Professional XNA Programming: Building Games for Xbox 360 and Windows with Xna Game Studio 2. 0by Benjamin Nitschke
Before you know
This improved and updated edition of the bestseller will get you up and running quickly with building games for Xbox 360 and the Windows platform. Professional game developer and Microsoft MVP Benjamin Nitschke begins by explaining how to install the free XNA Game Studio 2.0 and then goes on to share essential advice for using it in a productive way.
Before you know it, each successive chapter will have you developing small games that increase in difficulty. By using the chapters as building blocks, you'll evolve from 2D programming to 3D, and you'll ultimately create a full-blown graphics engine that can be used for more advanced game projects. Plus, you'll get an inside look at six fully functional games, including the popular Racing Game and the new Dungeon Quest.
What you will learn from this book
- Tips for adding music and sound with XACT
- Techniques for creating unique visual effects through Shaders
- Ways to access keyboard, mouse, and Xbox controllers with XInput
- How to write your own XNA graphics engine and create a game engine
- How to manage content in XNA
- Myriad ways of fine-tuning, debugging, and troubleshooting
- How to make sure games run on the Xbox 360
- Ways to generate landscapes and tracks
- How to take advantage of XNA's new networking APIs
Who this book is for
This book is for anyone who wants to create games on the Xbox 360 and Windows platforms. Experience with C# or a similar .NET language is necessary, but previous game programming is not required.
Wrox Professional guides are planned and written by working programmers to meet the real-world needs of programmers, developers, and IT professionals. Focused and relevant, they address the issues technology professionals face every day. They provide examples, practical solutions, and expert education in new technologies, all designed to help programmers do a better job.
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Meet the Author
Benjamin Nitschke is the founder, lead programmer, and game designer at exDream entertainment. He is 26 years old, and lives in Hannover, Germany. He became a DirectX MVP of Microsoft in 2006 for his outstanding work in the DirectX community, especially with the free game Rocket Commander.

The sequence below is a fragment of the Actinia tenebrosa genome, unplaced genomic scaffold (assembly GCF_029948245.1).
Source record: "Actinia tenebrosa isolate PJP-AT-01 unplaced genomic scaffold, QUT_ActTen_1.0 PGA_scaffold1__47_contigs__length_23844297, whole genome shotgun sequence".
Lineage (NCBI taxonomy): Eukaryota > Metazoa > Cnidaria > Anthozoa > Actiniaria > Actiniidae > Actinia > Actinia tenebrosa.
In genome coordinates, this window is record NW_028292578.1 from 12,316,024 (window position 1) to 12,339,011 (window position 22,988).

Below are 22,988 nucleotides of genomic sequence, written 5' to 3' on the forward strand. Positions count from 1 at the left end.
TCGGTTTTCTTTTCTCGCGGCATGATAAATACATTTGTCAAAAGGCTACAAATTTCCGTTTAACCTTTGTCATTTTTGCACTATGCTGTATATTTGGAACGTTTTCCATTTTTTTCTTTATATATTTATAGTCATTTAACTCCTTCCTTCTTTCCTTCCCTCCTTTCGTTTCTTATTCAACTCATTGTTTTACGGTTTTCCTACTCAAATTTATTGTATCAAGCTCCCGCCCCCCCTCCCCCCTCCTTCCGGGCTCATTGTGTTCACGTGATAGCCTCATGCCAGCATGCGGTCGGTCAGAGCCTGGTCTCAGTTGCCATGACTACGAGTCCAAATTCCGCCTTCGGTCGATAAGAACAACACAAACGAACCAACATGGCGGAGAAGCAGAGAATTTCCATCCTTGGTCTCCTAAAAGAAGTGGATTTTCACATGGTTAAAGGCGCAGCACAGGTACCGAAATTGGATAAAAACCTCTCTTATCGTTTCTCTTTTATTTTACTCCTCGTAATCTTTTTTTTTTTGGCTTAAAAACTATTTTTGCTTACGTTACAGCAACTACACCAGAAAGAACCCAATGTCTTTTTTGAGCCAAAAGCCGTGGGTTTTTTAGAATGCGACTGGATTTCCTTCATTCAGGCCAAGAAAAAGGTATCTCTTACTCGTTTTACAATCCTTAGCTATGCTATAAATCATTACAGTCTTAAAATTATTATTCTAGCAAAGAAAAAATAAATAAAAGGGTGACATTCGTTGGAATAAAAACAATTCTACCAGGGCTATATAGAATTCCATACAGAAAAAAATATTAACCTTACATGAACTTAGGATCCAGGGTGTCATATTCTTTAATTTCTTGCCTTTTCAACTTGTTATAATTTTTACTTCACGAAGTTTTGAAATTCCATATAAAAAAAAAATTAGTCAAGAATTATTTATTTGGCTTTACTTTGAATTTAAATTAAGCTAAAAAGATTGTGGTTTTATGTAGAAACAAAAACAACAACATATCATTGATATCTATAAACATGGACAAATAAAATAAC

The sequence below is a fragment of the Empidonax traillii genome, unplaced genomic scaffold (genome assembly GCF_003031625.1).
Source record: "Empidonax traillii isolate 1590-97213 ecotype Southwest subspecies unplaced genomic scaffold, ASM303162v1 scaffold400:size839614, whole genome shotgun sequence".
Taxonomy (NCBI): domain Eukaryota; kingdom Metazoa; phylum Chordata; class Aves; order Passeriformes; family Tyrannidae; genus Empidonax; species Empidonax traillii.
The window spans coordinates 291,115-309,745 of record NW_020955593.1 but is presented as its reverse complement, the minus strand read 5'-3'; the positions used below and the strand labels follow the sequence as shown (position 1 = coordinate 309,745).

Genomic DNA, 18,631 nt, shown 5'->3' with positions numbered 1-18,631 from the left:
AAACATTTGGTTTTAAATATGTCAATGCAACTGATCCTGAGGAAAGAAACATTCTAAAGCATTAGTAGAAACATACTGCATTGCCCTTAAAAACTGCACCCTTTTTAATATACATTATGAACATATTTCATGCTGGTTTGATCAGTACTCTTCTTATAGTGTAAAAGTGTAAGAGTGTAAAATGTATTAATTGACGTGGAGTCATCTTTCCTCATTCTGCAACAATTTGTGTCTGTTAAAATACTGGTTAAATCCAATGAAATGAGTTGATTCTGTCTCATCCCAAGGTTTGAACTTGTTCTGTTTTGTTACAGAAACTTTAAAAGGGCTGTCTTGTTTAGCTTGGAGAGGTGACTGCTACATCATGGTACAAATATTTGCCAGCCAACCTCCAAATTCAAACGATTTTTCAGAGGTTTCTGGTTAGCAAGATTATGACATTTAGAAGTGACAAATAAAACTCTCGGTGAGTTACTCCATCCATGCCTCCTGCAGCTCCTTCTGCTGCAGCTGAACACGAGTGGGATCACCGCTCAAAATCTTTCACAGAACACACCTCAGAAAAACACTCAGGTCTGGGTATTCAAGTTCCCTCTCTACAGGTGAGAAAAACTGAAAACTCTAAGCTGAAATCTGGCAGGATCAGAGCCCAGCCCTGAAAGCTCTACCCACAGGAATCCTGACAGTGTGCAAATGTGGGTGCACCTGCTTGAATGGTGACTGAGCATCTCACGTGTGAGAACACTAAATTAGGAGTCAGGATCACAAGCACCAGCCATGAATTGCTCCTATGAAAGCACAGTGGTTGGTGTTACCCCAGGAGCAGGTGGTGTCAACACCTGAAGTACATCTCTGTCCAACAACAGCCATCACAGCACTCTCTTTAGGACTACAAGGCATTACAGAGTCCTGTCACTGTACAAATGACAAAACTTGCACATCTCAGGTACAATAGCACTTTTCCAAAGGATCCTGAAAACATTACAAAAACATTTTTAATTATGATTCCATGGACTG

He started young — at the age of 9 he bought his first computer, a C64. He did not have many games, but he was very eager to type in commands on the C64, and from that to writing the first applications and games in Basic was not a big step. A few years later, he finally got a PC (386) and started some small game projects (Tetris clones, shoot-em-up games, and so on). exDream entertainment was founded 10 years ago, and it released a couple of smaller games before the first RTS game, Arena Wars, was created. Arena Wars was the first commercial .NET game ever and was released in 2004, where it received more than 20 awards worldwide, especially for the great multiplayer modes.
Recently, Benjamin has developed a couple of free open source games such as Rocket Commander and the XNA Racing Game Starter Kit, along with many game modifications. These games feature many video tutorials and a good documentation and code style to help beginners create their first video games. The video tutorials have been viewed more than 100,000 times and the games were downloaded and played even more often than that.
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Most Helpful Customer Reviews
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The book is well organized, using many examples with additional sources available from wrox.com. I am new to C#, but well-experienced in C++ and Java. This book avoids focusing on language differences and sticks to the original purpose of familiarization with XNA API's and sound game logic.
It has plenty of examples that are thoroughly explained and does not burden the reader by interlacing reference material in the content. This is not a reference book. It is a cover-to-cover lesson book that is easy to follow and gradually increases in intensity by chapter. The reader is immersed in full-blown 2D game examples as early as the second and third chapters. Follow the examples, attempt the suggested manipulations as well as some of your own, compare and contrast your version with the author's sources from his website, invest a little creativity, and this book gives you a jump-start in writing game engines using an iterative process.
I would recommend "Professional XNA Programming" to intermediate-level programmers as opposed to beginners. The author does not waste your time holding your hand through rudimentary language syntax, and if you are familiar with C++ or Java the examples fill in most blanks you'll need for C# in this context.
I am also recommending "Professional C# 2008" as a reference for those who feel less comfortable with the language. It is helpful to be familiar with the .NET Framework at an entry level before beginning XNA.